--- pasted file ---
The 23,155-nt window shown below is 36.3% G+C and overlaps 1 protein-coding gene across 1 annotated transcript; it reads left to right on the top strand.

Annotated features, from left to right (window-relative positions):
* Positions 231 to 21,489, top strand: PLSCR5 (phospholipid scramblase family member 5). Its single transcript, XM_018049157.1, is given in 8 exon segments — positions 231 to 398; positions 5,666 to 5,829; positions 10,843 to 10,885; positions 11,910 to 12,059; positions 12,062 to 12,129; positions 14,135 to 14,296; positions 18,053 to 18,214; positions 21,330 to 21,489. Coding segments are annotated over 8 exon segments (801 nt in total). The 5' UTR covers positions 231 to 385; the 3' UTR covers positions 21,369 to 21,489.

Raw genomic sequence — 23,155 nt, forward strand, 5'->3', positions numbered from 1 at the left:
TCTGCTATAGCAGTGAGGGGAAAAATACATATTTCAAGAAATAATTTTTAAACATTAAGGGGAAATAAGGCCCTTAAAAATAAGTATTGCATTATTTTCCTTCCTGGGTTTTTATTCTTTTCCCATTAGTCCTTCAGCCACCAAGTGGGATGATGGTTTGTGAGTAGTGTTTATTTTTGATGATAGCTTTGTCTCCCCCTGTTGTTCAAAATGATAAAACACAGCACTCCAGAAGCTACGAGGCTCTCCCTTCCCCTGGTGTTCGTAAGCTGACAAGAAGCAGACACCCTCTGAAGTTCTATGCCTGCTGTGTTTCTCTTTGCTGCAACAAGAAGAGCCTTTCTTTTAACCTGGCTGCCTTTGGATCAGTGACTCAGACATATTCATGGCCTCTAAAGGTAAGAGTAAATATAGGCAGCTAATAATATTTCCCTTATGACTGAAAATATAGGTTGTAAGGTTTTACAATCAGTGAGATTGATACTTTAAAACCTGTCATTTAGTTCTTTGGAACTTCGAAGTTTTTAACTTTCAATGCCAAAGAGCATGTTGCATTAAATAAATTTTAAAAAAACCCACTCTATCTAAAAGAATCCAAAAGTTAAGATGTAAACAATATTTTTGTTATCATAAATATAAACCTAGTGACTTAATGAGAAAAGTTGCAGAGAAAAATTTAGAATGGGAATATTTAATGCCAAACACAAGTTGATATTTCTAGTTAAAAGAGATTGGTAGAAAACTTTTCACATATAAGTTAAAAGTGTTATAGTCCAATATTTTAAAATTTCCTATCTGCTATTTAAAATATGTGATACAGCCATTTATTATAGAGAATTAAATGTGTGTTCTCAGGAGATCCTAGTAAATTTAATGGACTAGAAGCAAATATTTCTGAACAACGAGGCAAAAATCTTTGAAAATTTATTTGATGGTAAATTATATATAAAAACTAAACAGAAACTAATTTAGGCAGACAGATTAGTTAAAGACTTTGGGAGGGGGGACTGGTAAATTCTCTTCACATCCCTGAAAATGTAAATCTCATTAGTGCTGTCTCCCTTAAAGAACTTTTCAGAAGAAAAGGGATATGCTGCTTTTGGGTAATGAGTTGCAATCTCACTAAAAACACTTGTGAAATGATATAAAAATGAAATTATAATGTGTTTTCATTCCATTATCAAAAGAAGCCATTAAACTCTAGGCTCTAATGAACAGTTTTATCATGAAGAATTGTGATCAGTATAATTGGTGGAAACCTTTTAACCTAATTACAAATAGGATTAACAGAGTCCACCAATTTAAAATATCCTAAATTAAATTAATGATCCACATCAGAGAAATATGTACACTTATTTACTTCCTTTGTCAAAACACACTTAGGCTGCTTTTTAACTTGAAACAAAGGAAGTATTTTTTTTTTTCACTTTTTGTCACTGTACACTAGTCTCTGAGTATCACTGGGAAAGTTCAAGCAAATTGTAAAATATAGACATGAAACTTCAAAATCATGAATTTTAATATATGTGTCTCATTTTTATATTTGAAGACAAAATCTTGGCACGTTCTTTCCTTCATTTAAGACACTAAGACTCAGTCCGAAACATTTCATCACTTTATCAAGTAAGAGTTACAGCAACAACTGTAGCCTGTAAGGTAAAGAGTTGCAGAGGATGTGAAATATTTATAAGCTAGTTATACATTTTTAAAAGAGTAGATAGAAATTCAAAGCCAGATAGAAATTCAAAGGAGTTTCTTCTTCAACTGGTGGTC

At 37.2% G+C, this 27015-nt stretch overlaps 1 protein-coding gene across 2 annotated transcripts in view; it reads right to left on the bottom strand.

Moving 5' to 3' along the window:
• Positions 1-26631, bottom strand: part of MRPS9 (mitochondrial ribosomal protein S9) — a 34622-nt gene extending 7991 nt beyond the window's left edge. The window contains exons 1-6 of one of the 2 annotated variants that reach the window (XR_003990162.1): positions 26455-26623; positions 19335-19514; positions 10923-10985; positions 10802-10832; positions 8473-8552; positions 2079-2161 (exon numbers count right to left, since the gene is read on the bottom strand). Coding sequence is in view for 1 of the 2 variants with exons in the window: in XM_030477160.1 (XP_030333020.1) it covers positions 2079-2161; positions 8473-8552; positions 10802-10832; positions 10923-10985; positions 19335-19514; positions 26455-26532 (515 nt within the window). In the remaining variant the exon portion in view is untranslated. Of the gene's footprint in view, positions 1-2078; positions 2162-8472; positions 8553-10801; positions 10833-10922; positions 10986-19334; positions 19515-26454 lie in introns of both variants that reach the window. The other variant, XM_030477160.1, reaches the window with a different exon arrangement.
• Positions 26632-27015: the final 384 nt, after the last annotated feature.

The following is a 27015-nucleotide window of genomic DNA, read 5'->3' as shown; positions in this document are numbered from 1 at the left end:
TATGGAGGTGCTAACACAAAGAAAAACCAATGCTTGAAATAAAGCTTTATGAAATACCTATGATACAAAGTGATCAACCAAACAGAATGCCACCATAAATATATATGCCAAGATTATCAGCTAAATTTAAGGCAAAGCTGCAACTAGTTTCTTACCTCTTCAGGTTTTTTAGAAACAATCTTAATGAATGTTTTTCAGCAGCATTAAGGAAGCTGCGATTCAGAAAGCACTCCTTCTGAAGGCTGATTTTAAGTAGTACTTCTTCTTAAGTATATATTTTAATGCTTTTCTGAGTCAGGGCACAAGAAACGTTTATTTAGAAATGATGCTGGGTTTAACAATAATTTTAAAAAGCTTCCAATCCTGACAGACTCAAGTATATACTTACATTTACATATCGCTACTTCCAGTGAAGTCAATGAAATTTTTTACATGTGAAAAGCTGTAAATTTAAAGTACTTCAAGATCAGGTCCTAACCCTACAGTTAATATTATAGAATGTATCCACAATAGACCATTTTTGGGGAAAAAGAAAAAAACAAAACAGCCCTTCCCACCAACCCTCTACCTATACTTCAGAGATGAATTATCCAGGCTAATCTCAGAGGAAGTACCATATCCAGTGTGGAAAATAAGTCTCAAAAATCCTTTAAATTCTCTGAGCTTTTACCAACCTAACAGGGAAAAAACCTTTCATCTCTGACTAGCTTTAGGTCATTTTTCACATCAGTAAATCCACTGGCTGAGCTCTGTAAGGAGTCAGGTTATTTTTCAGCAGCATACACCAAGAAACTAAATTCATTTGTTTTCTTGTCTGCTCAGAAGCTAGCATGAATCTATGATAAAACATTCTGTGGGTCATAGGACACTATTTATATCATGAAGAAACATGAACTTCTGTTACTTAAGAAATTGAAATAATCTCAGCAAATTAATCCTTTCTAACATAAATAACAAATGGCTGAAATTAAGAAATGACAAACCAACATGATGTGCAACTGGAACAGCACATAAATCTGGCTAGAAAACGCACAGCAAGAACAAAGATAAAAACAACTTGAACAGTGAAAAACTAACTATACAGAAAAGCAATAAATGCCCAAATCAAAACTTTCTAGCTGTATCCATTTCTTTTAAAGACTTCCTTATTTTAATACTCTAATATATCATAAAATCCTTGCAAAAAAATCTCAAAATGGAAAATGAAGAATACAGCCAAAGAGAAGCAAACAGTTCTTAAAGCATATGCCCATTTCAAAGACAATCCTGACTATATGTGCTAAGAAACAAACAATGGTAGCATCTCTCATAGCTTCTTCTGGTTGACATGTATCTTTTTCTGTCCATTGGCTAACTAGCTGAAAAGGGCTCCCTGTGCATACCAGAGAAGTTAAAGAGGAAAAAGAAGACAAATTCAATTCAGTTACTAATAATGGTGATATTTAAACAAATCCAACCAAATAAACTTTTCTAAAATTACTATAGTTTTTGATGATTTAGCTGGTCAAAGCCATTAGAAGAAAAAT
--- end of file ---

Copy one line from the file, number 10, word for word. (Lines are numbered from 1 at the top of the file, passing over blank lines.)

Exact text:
The following is a 27015-nucleotide window of genomic DNA, read 5'->3' as shown; positions in this document are numbered from 1 at the left end: